Let’s not think of Lance’s family, back on Earth.
Let’s not think about his parents, sending their son off to the Garrison because he loves the stars and he knows what he wants and he’s worked so hard to get there—let’s not think about them being told their son is never coming home.
Let’s not think about how his parents told the rest of the family. Let’s not think about trying to explain to his younger siblings that I’m sorry, sweetheart, but Lance won’t be coming home this summer. Let’s not think about his siblings misunderstanding, and asking when he would be coming home. Let’s not think about his parents having to explain what it really means that Lance is d—de—dead. Let’s not think about his siblings finally understanding and crying and screaming at everything that goes wrong for the next few months, because What does it matter, Mama? Why does it matter if I’m good? Lance was good! Lance was good but he’s still gone! I don’t want to be good if it means I’ll go away!
Let’s not think about his parents trying to be strong for their children. Let’s not think about them crying, alone, in the middle of the night, when nobody can interrupt them, because dammit Lance was meant for better things that this; he was meant to shine; he was meant to l i v e
Let’s not think about Lance’s older siblings and extended family. Let’s not think about his older siblings learning that their baby brother—the one who was trying to do so much with his life, who had so many plans and dreams, who was kind of patient and good and wonderful and insecure, yes, but who took that and used it to make sure none of his siblings ever felt like he did—was gone because of some freak accident that they never got a full answer for because It’s classified. Let’s not think about his older siblings trying to understand why this would happen, how this could happen, how are any of them supposed to just cope and move on now that Lance, the brother who was only sixteen, damn it, he was still a child, was dead and would never call home again on Christmas and Easter and on everyone’s birthdays.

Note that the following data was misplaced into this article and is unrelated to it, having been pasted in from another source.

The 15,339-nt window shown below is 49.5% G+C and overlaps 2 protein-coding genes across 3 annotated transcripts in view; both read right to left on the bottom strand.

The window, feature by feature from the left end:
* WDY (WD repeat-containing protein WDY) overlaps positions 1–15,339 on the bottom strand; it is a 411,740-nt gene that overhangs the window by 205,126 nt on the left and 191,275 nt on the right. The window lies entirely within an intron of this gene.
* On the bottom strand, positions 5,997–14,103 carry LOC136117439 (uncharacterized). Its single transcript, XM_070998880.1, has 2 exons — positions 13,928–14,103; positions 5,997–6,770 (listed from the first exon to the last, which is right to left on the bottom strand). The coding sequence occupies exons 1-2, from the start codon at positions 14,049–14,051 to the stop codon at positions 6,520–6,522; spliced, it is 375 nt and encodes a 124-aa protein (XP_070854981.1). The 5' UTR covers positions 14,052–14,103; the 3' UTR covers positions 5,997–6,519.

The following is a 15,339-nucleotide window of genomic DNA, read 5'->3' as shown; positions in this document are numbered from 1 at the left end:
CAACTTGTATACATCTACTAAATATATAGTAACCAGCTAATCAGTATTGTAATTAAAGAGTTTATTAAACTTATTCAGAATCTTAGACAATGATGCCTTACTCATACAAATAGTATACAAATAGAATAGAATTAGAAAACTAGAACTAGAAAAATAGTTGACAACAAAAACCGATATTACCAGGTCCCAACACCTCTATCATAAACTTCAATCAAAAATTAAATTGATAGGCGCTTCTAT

Let’s not think about the younger ones—not the youngest, exactly, who still didn’t really understand that dead meant never coming back and still asked when Lance would come home, but the younger ones, the ones closest in age to Lance—developing separation anxiety, and refusing to go to school because what if while they were gone someone else left, too?
(Let’s not think about Lance, in space, wishing he could go home and see his family and his mother and his siblings and hug them and tell them all about the stars and the wonderful things he had seen. Let’s not think about him, lonely, feeling like a seventh wheel, not knowing where his place is, because at home he knew it was his job to comfort and be his mother’s right hand man, but out here nobody wants his comfort, and there is no mother for him to help. It’s just him, teammates who don’t really seem to like him, and a neverending vastness of stars and heartache.)
Let’s not think about any of that at all.